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Reading can change your life

THE COMING OF the July summer vacation means the annual Hong Kong Book Fair is drawing near. The theme of the 30th anniversary of the fair is Sci-Fi and Mystery, with the tagline, Reading the World • When Fantasy Meets Reality. It will focus on promoting the best local science fiction and mystery books, including the work of Ni Kuang, Wong Yi, Eddy Lee, Leung For-hing, Joe Tsui and Chan Ho-kei. 
According to a press release from the Hong Kong Trade Development Council, a record 1.04 million people visited last year’s Book Fair, spending an average of $810 per person, with book fans attending many different cultural events. 
In spite of this, Hong Kong is not exactly known for its book reading culture. What is the actual story and why is reading so important? Is there a different approach that can be taken to promote and deepen a culture of reading?
Last year, for its Reading Survey 2018, the Hong Kong Publishing Professionals Society (HKPPS) conducted a study into the reading habits of different age groups in Hong Kong. It found that 30 per cent of respondents had not read a single printed book in the past year, while 40 per cent of those who had not read a book claimed that they actually never read. Among those who do read, the average reading time is three hours weekly and two books monthly. The report found that the most popular genres are fiction, health and fitness, history, documentary, as well as current events. Fifty per cent of respondents read to acquire knowledge while 20 per cent read to relax. The rest seek enhance creativity and imagination, improve conversation skills or be more competitive at work or in exams.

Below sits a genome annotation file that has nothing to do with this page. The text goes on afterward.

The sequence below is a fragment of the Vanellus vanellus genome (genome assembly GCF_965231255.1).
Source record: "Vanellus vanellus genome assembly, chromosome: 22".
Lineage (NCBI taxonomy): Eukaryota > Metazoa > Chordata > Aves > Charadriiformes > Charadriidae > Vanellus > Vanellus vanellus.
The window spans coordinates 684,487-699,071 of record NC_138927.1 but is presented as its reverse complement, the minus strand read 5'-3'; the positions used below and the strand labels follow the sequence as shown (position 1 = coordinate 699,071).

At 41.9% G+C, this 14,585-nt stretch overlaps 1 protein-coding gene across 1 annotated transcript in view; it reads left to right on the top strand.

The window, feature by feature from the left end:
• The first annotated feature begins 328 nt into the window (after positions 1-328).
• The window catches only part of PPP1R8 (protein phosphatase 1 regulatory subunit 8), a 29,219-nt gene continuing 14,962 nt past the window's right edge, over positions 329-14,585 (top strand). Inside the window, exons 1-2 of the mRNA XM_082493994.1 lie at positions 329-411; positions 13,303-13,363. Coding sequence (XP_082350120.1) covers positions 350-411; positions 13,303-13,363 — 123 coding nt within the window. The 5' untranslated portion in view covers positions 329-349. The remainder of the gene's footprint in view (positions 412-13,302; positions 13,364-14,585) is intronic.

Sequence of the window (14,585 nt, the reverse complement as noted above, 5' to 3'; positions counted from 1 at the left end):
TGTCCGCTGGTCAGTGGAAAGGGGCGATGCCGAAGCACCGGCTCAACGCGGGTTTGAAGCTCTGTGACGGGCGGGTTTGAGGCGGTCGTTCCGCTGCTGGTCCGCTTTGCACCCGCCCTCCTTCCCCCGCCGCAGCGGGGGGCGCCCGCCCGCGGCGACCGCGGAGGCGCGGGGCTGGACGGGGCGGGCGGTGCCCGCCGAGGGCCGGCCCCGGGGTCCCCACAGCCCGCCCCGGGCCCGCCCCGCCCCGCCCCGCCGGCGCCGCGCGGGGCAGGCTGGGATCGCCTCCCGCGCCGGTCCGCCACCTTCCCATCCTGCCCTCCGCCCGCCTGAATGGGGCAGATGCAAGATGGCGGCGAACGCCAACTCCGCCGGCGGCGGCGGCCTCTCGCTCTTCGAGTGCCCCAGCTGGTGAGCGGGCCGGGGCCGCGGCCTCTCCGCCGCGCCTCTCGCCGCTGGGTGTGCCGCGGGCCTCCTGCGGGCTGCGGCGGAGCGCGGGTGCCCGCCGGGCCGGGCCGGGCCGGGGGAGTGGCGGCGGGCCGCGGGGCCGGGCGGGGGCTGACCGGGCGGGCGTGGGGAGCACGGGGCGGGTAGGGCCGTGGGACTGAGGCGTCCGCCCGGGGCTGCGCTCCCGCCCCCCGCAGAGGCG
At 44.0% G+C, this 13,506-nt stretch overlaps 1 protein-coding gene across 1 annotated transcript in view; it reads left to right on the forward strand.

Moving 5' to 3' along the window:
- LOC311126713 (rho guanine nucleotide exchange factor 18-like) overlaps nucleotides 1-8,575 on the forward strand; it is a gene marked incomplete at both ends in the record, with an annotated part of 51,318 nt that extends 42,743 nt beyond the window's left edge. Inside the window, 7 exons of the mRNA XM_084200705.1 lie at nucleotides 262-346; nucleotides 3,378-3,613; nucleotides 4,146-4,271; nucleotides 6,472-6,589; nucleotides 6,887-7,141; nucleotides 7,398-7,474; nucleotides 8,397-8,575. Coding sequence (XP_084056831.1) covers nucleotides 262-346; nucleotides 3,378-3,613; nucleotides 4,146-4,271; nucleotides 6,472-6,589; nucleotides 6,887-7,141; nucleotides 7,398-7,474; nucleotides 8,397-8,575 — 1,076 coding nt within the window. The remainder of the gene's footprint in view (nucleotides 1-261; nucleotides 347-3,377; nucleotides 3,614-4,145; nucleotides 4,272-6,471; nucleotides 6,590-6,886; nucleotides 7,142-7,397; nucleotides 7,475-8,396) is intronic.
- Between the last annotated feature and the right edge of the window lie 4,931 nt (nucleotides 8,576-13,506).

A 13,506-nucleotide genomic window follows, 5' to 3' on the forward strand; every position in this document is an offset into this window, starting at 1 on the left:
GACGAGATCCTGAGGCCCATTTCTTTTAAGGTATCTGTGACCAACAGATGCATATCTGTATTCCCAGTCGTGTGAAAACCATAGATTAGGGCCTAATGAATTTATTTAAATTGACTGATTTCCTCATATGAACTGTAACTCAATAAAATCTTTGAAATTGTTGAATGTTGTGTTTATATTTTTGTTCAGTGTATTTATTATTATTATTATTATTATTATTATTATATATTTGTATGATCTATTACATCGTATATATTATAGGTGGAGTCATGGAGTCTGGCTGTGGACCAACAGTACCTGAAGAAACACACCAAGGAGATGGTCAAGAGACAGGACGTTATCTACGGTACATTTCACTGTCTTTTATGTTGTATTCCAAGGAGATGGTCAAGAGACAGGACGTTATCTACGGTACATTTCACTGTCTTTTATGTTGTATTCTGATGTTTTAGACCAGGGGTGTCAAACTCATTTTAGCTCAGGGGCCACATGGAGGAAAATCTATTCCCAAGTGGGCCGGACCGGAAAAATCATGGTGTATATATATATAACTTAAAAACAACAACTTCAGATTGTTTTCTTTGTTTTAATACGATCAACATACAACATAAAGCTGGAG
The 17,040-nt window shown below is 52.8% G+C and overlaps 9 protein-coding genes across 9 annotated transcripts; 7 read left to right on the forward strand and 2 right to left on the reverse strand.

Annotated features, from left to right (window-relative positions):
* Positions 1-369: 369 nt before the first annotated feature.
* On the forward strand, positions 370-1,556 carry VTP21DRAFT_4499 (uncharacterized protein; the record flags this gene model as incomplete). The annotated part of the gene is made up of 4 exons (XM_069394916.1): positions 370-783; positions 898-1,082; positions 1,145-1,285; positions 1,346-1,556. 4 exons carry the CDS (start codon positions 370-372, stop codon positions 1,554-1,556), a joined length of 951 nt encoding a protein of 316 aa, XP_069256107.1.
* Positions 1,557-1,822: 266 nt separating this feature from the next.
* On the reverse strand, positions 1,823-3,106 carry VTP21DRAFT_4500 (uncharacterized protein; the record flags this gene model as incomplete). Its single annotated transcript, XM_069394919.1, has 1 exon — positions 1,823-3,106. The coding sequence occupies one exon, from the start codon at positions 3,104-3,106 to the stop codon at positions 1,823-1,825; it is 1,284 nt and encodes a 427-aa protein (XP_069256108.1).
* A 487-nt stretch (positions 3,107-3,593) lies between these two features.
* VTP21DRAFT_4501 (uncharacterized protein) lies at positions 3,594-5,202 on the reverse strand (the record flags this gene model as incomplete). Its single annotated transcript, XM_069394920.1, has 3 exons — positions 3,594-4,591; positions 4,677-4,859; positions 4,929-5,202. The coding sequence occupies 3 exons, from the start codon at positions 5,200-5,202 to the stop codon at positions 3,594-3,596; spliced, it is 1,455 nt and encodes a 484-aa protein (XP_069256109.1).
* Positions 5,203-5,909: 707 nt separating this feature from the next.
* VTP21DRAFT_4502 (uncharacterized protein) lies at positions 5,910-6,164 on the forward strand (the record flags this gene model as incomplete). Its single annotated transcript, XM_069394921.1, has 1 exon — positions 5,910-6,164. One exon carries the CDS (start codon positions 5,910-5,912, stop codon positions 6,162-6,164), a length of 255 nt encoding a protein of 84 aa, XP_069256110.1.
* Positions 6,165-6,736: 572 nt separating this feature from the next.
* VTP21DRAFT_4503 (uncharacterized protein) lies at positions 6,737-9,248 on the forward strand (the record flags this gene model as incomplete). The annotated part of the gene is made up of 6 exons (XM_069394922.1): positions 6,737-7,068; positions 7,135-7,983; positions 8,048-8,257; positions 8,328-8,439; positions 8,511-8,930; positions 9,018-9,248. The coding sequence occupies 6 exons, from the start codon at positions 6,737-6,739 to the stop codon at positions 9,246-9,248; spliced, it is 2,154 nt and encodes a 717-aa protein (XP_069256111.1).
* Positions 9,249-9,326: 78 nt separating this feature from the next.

A good reading habit is important because it is not simply a pastime, but also a path to knowledge. Through reading we can empower ourselves, understand society and the world better and, most important, discern right from wrong! 
Confucius once said, “People of ancient times learned for their own sake. People nowadays learn for the sake of others.” (Book XIV Hsien Wen, Confucian Analects). Reading can empower and shape your life, in other words, reading can make you a better person.
The parish of the Church of the Nativity in the United States, spent seven weeks during Lent reading one book: Rick Warren’s The Purpose Driven Life: What on Earth Am I Here For? 
The parish priest chose one of the six themes of the book every week to match the related readings, and people would view the 15- to 20-minute videos in their weekly gatherings followed by discussion and prayer. They also read a specific chapter every day and shared thoughts and ideas. An all-round parish a reading culture, including homilies, group gathering and self-reading for can definitely change lives . Perhaps  Diocese of Hong Kong can follow suit to achieve the same goal.
There are many different types of publications in our local Church, and some people even form study groups for sharing and religious book reviews can be easily found on different websites, in newspapers or magazines, all of which combine to nurture a reading culture. 
Through reading, we seek to renew ourselves and journey closer to Jesus Christ and become more like him. “In your relationships with one another, have the same mind set as Christ Jesus” (Philippians 2:5). 
If there is knowledge without a change of life, no love for God or the people in your life, the reading means nothing! SE